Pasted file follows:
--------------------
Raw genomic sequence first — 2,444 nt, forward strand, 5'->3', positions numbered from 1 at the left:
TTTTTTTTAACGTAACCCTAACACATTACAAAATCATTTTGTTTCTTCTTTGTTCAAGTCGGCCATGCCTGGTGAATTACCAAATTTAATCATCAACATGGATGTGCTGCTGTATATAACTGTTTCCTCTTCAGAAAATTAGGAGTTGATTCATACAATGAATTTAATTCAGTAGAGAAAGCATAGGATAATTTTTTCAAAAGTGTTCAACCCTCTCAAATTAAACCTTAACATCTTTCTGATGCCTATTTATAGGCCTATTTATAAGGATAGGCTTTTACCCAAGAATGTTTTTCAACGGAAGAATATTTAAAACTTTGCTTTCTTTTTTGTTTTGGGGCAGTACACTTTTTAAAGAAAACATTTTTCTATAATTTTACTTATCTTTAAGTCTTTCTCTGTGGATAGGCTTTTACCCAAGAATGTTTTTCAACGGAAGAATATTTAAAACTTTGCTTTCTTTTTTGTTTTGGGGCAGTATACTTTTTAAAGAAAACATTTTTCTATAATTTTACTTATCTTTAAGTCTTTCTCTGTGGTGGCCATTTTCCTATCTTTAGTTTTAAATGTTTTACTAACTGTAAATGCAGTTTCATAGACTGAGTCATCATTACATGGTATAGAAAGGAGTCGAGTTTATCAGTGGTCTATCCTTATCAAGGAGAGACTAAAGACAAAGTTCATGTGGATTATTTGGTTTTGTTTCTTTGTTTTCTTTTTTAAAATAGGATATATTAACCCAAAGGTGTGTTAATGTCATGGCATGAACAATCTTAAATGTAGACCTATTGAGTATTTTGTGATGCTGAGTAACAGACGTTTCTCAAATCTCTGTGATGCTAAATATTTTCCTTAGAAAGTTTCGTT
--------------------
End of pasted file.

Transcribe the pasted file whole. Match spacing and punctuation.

Raw genomic sequence first — 2,444 nt, forward strand, 5'->3', positions numbered from 1 at the left:
TTTTTTTTAACGTAACCCTAACACATTACAAAATCATTTTGTTTCTTCTTTGTTCAAGTCGGCCATGCCTGGTGAATTACCAAATTTAATCATCAACATGGATGTGCTGCTGTATATAACTGTTTCCTCTTCAGAAAATTAGGAGTTGATTCATACAATGAATTTAATTCAGTAGAGAAAGCATAGGATAATTTTTTCAAAAGTGTTCAACCCTCTCAAATTAAACCTTAACATCTTTCTGATGCCTATTTATAGGCCTATTTATAAGGATAGGCTTTTACCCAAGAATGTTTTTCAACGGAAGAATATTTAAAACTTTGCTTTCTTTTTTGTTTTGGGGCAGTACACTTTTTAAAGAAAACATTTTTCTATAATTTTACTTATCTTTAAGTCTTTCTCTGTGGATAGGCTTTTACCCAAGAATGTTTTTCAACGGAAGAATATTTAAAACTTTGCTTTCTTTTTTGTTTTGGGGCAGTATACTTTTTAAAGAAAACATTTTTCTATAATTTTACTTATCTTTAAGTCTTTCTCTGTGGTGGCCATTTTCCTATCTTTAGTTTTAAATGTTTTACTAACTGTAAATGCAGTTTCATAGACTGAGTCATCATTACATGGTATAGAAAGGAGTCGAGTTTATCAGTGGTCTATCCTTATCAAGGAGAGACTAAAGACAAAGTTCATGTGGATTATTTGGTTTTGTTTCTTTGTTTTCTTTTTTAAAATAGGATATATTAACCCAAAGGTGTGTTAATGTCATGGCATGAACAATCTTAAATGTAGACCTATTGAGTATTTTGTGATGCTGAGTAACAGACGTTTCTCAAATCTCTGTGATGCTAAATATTTTCCTTAGAAAGTTTCGTT